Stealing posters

They say in art the greatest compliment is to be copied, and the greatest compliment for poster design is when your poster gets stolen.

It seems that print posters are dying. Now we have digital screens that cycle – for the most part – commercials. Should we care? Are posters merely something arty people and graphic designers care about? Is it a historic subject fit for museums and galleries – divorced from the actual idea of influencing people to see a play, a film; think about something? Pure anachronisms?

Commercial products and their ads aim at giving a sense of abundance. You will never run out of your favourite, shiny, sparkly FUN toothpaste. This toilet brush is MAGNIFICENT! Events and travel posters are focused on the unique: see a play, a film, an exhibition; or aim to influence you to think about something – join the army, traffic safety. Or some might just be simply bizarre: I have written on hysterically funny WPA posters in another article.

These are iconic posters that we all presumably know. Graphically strong. Classics:

Guinness seems to have an endless stream of old-school and indeed old graphic posters. The message is clear: Guinness is good for you. But they are also absurdly entertaining (and you can be four sheets to the wind and still read and recognise them. I speak from experience).


Movie posters sometimes used the same strong graphic languages, before the industry made all sorts of rules for how large the name of this actor or that actor had to be, in relation to the title, each other.. and before any idiot could arse around in photoshop.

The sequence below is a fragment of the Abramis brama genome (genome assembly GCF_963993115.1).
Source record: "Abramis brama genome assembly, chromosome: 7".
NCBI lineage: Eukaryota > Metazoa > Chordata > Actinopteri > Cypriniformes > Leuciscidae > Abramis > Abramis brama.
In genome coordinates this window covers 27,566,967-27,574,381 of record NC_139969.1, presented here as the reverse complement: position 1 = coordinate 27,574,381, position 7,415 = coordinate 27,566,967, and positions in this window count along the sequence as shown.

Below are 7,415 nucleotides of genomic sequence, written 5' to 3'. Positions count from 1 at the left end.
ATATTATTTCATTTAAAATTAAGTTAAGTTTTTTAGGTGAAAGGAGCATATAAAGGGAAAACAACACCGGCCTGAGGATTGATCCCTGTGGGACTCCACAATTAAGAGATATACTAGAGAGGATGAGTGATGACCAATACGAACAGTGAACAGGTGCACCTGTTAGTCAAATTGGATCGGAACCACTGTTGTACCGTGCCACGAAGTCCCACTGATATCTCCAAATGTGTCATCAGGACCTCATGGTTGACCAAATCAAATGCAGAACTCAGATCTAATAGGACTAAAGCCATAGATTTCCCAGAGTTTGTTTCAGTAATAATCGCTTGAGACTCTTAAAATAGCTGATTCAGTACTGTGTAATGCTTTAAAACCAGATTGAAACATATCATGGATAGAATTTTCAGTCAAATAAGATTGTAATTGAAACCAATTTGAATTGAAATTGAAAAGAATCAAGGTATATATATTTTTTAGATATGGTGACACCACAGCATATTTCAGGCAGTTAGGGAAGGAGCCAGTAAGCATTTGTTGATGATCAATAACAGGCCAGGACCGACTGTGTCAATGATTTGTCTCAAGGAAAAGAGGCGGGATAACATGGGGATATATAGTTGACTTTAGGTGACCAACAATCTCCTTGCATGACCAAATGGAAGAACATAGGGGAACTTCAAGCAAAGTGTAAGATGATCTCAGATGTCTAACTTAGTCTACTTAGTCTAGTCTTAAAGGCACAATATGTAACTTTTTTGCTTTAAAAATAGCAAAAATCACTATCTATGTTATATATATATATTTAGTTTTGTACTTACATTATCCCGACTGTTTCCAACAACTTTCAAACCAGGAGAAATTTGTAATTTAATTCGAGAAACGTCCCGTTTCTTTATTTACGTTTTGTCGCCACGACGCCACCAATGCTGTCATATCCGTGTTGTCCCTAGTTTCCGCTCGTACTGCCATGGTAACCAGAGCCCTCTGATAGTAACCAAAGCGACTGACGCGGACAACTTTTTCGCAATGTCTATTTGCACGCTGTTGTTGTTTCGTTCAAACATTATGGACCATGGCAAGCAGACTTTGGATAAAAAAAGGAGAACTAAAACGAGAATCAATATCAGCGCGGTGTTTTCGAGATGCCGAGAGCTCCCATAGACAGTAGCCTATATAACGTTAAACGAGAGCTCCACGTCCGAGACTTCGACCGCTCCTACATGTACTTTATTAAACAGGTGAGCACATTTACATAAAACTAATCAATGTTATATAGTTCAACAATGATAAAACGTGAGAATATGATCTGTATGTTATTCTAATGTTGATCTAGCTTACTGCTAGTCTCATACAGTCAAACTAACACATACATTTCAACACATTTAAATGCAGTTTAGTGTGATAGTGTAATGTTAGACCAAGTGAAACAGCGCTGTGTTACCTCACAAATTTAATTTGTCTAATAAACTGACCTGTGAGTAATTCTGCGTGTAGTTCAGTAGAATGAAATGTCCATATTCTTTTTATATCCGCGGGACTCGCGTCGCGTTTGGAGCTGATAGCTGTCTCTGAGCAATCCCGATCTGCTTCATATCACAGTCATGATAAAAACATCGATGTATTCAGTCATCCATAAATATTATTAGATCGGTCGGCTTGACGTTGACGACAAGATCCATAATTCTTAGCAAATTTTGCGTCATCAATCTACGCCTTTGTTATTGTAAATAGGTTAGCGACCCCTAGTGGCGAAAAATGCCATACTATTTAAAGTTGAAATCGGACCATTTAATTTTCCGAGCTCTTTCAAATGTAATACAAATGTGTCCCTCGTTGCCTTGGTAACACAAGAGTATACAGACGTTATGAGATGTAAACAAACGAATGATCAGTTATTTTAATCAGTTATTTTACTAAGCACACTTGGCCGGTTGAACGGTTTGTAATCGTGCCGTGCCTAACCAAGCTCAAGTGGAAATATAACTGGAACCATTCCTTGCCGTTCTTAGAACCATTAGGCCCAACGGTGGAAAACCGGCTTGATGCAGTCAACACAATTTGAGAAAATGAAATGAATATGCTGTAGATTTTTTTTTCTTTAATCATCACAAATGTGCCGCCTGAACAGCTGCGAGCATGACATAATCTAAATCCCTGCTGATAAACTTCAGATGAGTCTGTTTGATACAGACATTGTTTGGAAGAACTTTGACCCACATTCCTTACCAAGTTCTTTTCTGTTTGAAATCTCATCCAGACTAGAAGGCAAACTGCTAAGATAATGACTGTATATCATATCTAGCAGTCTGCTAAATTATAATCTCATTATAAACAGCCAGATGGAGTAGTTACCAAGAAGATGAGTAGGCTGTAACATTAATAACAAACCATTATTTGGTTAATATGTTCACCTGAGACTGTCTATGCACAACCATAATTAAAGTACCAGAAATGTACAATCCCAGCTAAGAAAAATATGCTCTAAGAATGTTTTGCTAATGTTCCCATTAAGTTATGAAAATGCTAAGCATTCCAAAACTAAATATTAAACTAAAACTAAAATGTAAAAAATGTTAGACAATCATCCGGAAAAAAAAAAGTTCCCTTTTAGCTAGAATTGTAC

The Eye magazine hypothesises that the poster is dying, it has moved into galleries, special interest and are primarily every graphic designers wet dream and not much more. As they move into galleries or museums, the whole point dies. They are made to make you do something. The function, the “call to action”, evaporates, but also the surprise element when you walk around a city and comes upon one. In contextless context, the poster “call to action” becomes art, and it becomes subject to the same criteria for critique as art. There they often fail for obvious reasons.

There is something wrong with a framed poster with a pretty passepartout and a tasteful frame. They are fundamentally urban objects, sometimes subversive, obscure and very, very strongly connected to their context of time and space.

Here are some posters I would steal if I came upon them, and they would go nowhere near a frame.

What posters would you steal?


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